NAPLES — The Selectboard has indefinitely tabled a proposal to change the way the town collects personal property tax payments.
According to a guide to property tax from the Maine Municipal Association, personal property includes “tangible equipment, fixtures, machinery, etc.” while real property includes land and buildings.
Selectboard Member Rich Cebra, who also serves as a state representative, said that he consulted the Maine State Law and Legislative Reference Library in Augusta about how to read the relevant state taxation statute.
“The municipal officers of a municipality may, upon request of the municipal treasurer or the tax collector, require that any tax payment received from an individual as payment for any property tax be applied against outstanding or delinquent taxes due on that property in chronological order beginning with the oldest unpaid tax bill. Taxes may not be applied to a period for which an abatement request or appeal has not been resolved unless approved in writing by the taxpayer,” reads section 906 of M.R.S. Title 36 on taxation.
As a business owner, Cebra used his own tax accounts with the town as an example.
“This says that if I have five years worth of personal property tax, you can apply it if I bring personal property tax to the oldest debt, but if I bring my real estate tax, you can’t apply that to my personal property tax, because it’s not on that property,’ Cebra said about his interpretation of the statute.
“That’s your impression,” said Selectboard Chairman Grattelo, noting that Mechanic Falls, the town where new Naples Town Manager John Hawley previously served as manager, has taken the proposed approach to personal property tax collection for years.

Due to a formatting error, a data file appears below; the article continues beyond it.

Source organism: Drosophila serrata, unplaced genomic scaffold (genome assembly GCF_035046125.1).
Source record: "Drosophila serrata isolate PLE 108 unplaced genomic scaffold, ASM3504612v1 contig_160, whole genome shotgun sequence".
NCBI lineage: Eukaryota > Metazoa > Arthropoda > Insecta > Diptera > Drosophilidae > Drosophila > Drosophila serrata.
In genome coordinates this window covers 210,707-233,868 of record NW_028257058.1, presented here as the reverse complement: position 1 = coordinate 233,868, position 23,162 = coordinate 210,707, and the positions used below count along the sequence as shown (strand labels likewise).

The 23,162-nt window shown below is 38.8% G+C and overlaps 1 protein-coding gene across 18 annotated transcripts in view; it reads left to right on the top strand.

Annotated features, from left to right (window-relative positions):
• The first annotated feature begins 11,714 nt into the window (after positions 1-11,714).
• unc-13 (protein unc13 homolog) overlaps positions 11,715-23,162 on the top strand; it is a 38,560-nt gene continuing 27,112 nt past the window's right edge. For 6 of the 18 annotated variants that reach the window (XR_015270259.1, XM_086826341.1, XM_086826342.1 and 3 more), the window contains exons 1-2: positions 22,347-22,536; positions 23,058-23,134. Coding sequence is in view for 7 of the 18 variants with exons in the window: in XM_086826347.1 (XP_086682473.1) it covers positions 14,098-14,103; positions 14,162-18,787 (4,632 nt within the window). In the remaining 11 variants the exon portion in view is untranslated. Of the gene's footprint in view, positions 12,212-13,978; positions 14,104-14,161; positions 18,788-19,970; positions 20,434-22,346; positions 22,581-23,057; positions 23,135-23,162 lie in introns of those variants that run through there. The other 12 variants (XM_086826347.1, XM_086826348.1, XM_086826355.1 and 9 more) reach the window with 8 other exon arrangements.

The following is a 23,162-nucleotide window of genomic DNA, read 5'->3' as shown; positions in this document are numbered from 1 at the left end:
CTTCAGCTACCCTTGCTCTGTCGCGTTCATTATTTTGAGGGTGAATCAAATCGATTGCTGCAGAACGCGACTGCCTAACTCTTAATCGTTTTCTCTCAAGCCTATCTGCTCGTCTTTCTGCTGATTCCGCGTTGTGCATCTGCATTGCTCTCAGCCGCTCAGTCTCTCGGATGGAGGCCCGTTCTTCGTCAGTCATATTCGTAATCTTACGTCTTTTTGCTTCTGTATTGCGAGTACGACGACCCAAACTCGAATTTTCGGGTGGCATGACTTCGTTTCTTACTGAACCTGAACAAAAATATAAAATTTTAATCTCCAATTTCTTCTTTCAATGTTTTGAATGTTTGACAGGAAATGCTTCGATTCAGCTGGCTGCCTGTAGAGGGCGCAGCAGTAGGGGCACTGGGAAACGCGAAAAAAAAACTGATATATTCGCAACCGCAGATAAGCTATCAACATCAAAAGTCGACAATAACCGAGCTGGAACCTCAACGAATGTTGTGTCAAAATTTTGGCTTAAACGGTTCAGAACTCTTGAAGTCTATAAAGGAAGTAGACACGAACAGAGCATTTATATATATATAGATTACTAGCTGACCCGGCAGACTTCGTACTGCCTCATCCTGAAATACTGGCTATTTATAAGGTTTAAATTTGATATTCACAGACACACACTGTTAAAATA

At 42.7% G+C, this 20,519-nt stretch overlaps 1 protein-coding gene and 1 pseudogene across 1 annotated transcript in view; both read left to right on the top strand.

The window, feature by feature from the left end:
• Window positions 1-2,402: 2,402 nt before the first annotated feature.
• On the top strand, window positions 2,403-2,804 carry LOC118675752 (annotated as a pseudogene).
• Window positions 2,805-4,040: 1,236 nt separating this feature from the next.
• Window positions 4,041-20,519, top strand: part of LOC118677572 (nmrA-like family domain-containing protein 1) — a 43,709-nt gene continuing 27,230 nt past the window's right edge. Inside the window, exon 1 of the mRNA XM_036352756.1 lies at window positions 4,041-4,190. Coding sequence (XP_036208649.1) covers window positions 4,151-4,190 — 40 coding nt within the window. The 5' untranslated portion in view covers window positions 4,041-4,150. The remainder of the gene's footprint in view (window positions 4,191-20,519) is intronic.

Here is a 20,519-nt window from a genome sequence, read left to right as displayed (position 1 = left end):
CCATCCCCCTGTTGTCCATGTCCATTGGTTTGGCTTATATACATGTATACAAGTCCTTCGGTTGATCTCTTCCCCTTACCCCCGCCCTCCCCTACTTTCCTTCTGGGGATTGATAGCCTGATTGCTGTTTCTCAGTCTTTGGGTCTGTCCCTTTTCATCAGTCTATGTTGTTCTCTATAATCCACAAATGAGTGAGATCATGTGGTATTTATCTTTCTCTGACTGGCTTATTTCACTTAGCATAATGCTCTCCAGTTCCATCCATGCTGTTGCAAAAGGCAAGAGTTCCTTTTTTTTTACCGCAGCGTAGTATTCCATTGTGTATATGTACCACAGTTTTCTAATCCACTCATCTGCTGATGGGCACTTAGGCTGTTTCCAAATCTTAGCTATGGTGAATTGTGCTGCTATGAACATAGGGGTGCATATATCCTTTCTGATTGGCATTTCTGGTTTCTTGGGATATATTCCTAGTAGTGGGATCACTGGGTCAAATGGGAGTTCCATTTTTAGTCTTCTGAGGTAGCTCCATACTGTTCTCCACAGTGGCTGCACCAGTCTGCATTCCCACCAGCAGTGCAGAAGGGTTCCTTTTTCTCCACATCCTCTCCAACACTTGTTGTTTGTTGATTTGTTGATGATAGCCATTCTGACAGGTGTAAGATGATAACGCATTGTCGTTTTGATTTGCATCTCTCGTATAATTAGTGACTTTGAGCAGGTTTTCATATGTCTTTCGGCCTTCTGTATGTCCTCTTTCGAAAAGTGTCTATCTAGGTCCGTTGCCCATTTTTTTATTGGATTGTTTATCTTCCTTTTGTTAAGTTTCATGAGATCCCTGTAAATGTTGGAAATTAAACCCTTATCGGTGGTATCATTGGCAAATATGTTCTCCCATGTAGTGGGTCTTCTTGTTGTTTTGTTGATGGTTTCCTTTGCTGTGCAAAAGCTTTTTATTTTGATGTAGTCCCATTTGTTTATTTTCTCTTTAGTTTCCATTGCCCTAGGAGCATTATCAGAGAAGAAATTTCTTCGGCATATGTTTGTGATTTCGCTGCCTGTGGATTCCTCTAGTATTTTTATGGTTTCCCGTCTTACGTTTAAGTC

Grattelo said he was initially “was very much in favor” of the proposed tax collection change, but was persuaded, after a few conversations with people in town, that it may not be the only avenue.
He said that “if we reinstate a vendor license or a business license in this town — and it can only be five dollars, it doesn’t have to be a cumbersome fee — that could be our mechanism to collect personal property tax.”
Grattelo asked if the board could agree that there should be some means for the town to collect personal property taxes.
“I’m never going to agree to that,” Cebra said with a laugh. “Because the personal property tax is an immoral tax to begin with.”
“We just chose to put it on our business people, which in itself makes us a less business-friendly community,” Cebra added.
“We still have to collect personal property tax,” Grattelo responded. “And if we ignore it and not collect it from some, but collect it from others, that’s not right at all. Talk about immoral.”
Each of the four Selectboard Members present Monday night eventually voted to table the issue indefinitely, with Grattelo saying he wanted there to be a future discussion about other means of collecting personal property tax. Selectboard Member Robert Caron II was absent for the vote.
At the same meeting, the board voted 3-0 to approve an agreement with the Maine Department of Transportation to split the costs of upgrades to the intersection of Routes 302 and 35.
The $60,000 project would include adding sidewalks and crosswalks with pedestrian-accessible push buttons and would require a $30,000 town investment with matching funds from the state.
Selectboard Member Kevin Rogers abstained from the vote after suggesting that a turning lane should be added coming off of Route 35.
“There’s no reason not to do it right the first time,” Rogers said about the project.
Hawley said that he had been in touch with MDOT about the possibility of a turning lane and that there wasn’t an opportunity to include the turning lane in this agreement — but that the town had a couple of options if it wanted to pursue the lane and some point down the road.
Cebra cautioned that adding the additional lane would require some sort of land acquisition from abutting property owners, and suggested moving forward with the project as proposed in the MDOT agreement.
“We have the space and the right of way to do this,” Cebra said.
Matt Junker can be reached at 781-3661 ext. 123 or email@example.com. Follow him on Twitter: @MattJunker.
The Naples Selectboard has indefinitely tabled a proposal to change the way it collects personal property taxes.